The consequences of the government shutdown are widespread. From furloughed federal employees, delayed tax returns and long lines at TSA checkpoints, few Americans can escape its impact.
Unfortunately, as an HR leader, you won’t get by unscathed. It’s not just “business as usual” for most organizations because the shutdown affects the work done on a day-to-day basis. Let’s review some of the biggest ways the government shutdown is affecting HR departments.
E-Verify is Down
The system used to confirm an employee’s eligibility status to work in the U.S. is inaccessible. Overseen by the Department of Homeland Security, E-Verify takes the information found on an employee’s I-9 form and electronically compares it to records from the Social Security Administration and DHS to determine if someone is legally allowed to work.
Anticipating that E-Verify’s unavailability would have a significant bearing on employer operations, temporary policies are in effect for the duration of the shutdown. Those policies include:
Employers must still comply with all Form I-9 requirements, including completing the form no later than the third business day after an employee starts work. However, you won’t be able to create a case for each new hire until the system is up and running again. Employees should be able to begin or continue work during the shutdown.
Employees who need to resolve Tentative Non-Confirmations (TNCs) will be extended, and the duration that E-Verify is down won’t count against their resolution time limit. TNCs are issued when information entered into E-Verify doesn’t match the records from the SSA or data at DHS.
Employers can NOT take adverse action against an employee because his or her E-Verify case is in an interim status.
Telephone and email support are unavailable.
myE-verify accounts are inaccessible.
If the lack of authenticated eligibility gives you pause, perhaps it’s worth peace of mind to work with a private company who handles background checks. But before you commit to using one, ask if their results will integrate with your HCM system for easy record keeping.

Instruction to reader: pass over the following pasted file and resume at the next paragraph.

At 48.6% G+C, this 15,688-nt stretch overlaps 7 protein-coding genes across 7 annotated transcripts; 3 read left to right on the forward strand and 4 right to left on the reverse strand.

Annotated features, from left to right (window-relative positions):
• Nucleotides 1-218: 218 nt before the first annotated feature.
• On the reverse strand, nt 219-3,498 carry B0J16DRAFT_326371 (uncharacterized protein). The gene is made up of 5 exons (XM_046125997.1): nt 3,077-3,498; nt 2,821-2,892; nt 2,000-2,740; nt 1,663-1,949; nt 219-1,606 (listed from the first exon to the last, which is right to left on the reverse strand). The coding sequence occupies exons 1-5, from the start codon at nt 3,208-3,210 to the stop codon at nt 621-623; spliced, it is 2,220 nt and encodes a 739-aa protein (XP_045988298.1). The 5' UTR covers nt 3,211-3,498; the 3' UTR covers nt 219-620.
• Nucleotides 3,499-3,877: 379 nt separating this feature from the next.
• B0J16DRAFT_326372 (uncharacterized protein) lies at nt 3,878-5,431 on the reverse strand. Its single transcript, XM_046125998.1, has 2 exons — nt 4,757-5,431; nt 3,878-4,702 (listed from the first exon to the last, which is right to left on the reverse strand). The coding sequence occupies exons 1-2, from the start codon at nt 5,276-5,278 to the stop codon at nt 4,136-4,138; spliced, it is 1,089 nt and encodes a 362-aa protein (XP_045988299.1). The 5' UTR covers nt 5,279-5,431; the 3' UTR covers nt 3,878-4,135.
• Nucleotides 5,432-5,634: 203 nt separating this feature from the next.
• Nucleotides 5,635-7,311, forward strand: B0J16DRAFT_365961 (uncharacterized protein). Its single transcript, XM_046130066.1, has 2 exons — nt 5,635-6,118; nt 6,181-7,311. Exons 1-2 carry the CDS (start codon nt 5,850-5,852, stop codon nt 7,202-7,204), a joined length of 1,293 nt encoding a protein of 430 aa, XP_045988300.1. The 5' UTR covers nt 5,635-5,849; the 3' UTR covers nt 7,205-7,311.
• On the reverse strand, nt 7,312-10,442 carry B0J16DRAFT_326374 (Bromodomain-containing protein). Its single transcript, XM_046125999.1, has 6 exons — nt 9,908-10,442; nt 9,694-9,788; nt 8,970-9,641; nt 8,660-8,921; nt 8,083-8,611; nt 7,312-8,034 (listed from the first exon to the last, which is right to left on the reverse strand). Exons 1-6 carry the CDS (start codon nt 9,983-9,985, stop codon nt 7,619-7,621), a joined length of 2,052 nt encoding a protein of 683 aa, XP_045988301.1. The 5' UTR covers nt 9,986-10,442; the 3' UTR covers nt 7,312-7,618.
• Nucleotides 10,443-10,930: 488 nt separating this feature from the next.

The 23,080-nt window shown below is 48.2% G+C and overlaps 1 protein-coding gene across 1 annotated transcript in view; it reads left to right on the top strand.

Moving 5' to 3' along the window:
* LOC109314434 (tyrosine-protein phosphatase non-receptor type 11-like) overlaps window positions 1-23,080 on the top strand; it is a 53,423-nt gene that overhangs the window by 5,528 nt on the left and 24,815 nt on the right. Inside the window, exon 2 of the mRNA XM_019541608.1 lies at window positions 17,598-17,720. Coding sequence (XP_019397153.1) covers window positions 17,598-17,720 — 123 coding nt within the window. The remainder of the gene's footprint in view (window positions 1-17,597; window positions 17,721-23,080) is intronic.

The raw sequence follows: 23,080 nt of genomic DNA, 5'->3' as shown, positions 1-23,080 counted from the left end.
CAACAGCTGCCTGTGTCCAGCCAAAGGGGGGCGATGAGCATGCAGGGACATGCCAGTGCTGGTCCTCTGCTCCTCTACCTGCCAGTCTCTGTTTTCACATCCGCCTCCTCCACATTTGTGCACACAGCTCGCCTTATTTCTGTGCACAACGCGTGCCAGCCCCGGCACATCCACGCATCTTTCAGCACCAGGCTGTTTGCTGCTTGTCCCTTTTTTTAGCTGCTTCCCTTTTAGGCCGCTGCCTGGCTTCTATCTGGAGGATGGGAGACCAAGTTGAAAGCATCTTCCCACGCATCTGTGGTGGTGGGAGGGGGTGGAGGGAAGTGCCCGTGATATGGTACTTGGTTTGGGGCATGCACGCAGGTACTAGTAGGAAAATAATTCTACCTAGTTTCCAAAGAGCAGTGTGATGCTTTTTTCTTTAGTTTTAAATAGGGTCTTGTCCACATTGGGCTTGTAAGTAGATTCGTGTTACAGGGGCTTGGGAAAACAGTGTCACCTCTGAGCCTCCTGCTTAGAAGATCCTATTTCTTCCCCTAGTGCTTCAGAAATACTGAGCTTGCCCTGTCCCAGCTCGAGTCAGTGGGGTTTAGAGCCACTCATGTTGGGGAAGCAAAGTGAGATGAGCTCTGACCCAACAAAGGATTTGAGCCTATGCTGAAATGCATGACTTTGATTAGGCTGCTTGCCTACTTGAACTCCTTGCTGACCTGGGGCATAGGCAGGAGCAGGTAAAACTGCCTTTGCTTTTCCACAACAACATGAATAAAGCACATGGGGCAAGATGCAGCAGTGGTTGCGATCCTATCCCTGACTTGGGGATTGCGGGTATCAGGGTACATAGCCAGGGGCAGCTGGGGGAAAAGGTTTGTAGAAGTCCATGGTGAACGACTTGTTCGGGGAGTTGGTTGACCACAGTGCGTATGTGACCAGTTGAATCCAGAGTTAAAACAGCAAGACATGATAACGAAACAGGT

Reduced Capabilities of EEOC
The Equal Employment Opportunity Commission has limited services available— only activities involving the safety of human life or the protection of property will continue. The EEOC, which enforces federal laws that prohibit job discrimination, had its more than 2,000 employees reduced to 103, some of whom are working on a part-time basis. Other items to take note of during the shutdown:
No new charges will be accepted unless you’re nearing the statue of limitations. Charges must be filed within 300 days of the incident unless you live in a state without a fair employment practice agency (Alabama, Arkansas, Georgia, Mississippi, North Carolina). In these states, you only have 180 days to file a charge. Time limits will NOT be extended due to the shutdown.
If you’re within 30 days of your time expiring, to file a charge you’ll have to download the EEOC pre-charge inquiry form and mail it in once completed.
If you have questions about pending or closed charges, you’ll have to wait until the shutdown is over to receive information.
Mediations are canceled.
No investigations will be conducted.
Outreach and educational events canceled.
No Freedom of Information Act (FOIA) requests will be processed.
Neither the help hotline or email support is available.
Additional Items to Keep in Mind
Some businesses may be more affected than others by the government shutdown, and conversely those HR departments may find themselves in uncharted territory. If possible, seek guidance from industry peers and associations who might have insight into how to navigate the shutdown successfully. Also, take into consideration:
The U.S. Small Business Administration, who typically handles around 200 loans for working capital and 120 loans for commercial properties per day, is closed. This may impact your business directly or one of your independent contractors.
The Department of Labor employees are furloughed, mostly from the Bureau of Labor Statistics and the Employment and Training Administration departments.
If you have an open item with the IRS, resolution may be delayed. The practitioner priority lines remain unstaffed and there’s no one to review requests for refunds or waivers.
The Treasury Department will distribute Social Security funds.
Go ahead and file your ACA compliance reports as scheduled to avoid any fines by the IRS. Issues may arise if the shutdown continues for an extended period of time because the support staff for the ACA Information Returns (AIR – the electronic filing method used to prove ACA compliance) process isn’t working. To prevent any uncertainty in the future, consider using an automated ACA compliance system. It can help ensure your forms get generated correctly and comply with the latest standards, even if there’s no one on the government’s side to confirm.
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